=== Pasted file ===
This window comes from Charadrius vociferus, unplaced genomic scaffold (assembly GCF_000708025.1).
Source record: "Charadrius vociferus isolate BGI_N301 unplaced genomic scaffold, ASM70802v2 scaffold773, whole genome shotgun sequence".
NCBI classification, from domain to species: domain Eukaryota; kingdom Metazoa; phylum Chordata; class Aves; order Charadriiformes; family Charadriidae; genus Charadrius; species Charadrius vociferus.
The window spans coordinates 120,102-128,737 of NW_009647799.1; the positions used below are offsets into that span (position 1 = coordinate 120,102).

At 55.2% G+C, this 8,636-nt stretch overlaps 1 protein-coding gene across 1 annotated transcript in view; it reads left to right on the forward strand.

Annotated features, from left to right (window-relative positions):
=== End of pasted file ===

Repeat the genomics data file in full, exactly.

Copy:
This window comes from Charadrius vociferus, unplaced genomic scaffold (assembly GCF_000708025.1).
Source record: "Charadrius vociferus isolate BGI_N301 unplaced genomic scaffold, ASM70802v2 scaffold773, whole genome shotgun sequence".
NCBI classification, from domain to species: domain Eukaryota; kingdom Metazoa; phylum Chordata; class Aves; order Charadriiformes; family Charadriidae; genus Charadrius; species Charadrius vociferus.
The window spans coordinates 120,102-128,737 of NW_009647799.1; the positions used below are offsets into that span (position 1 = coordinate 120,102).

At 55.2% G+C, this 8,636-nt stretch overlaps 1 protein-coding gene across 1 annotated transcript in view; it reads left to right on the forward strand.

Annotated features, from left to right (window-relative positions):